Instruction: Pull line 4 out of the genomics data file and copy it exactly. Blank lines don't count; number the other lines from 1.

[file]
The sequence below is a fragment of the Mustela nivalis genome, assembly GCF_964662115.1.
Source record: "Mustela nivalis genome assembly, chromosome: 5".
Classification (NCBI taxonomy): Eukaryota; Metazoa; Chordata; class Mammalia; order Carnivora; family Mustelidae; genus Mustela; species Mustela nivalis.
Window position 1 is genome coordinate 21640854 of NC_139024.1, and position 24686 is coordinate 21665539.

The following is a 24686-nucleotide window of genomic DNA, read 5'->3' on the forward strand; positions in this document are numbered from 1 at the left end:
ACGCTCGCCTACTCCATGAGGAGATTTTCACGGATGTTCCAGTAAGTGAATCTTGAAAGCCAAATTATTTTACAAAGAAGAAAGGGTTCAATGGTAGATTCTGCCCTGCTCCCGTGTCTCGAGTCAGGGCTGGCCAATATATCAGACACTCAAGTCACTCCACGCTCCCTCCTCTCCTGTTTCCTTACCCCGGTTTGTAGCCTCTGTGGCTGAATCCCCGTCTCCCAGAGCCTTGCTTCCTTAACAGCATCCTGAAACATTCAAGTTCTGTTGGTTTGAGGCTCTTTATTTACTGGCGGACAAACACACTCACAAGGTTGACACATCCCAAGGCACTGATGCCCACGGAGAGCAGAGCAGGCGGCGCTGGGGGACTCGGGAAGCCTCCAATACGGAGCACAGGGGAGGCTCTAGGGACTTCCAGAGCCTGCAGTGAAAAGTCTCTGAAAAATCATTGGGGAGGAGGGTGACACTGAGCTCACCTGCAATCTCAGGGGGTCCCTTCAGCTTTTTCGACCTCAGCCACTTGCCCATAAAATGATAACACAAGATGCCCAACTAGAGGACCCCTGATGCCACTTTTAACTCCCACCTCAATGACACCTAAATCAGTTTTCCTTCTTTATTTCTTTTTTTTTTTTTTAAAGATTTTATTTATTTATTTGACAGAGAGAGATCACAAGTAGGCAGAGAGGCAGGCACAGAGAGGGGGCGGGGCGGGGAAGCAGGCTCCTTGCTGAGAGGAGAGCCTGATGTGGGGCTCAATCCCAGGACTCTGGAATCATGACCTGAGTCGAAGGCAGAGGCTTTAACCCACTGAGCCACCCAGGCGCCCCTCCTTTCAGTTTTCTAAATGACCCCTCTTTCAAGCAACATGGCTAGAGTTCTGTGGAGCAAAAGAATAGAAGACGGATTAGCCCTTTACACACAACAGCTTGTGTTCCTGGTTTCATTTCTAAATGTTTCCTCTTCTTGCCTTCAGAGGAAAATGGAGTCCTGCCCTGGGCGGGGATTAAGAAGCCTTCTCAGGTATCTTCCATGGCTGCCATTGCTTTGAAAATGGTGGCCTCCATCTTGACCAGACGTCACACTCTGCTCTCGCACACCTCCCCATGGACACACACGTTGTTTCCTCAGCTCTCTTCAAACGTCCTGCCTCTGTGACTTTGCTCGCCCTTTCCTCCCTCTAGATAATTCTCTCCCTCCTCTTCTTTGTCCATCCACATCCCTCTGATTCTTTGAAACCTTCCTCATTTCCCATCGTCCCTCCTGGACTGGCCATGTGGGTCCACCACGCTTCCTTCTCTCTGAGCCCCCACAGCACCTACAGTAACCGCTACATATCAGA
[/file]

Window position 1 is genome coordinate 21640854 of NC_139024.1, and position 24686 is coordinate 21665539.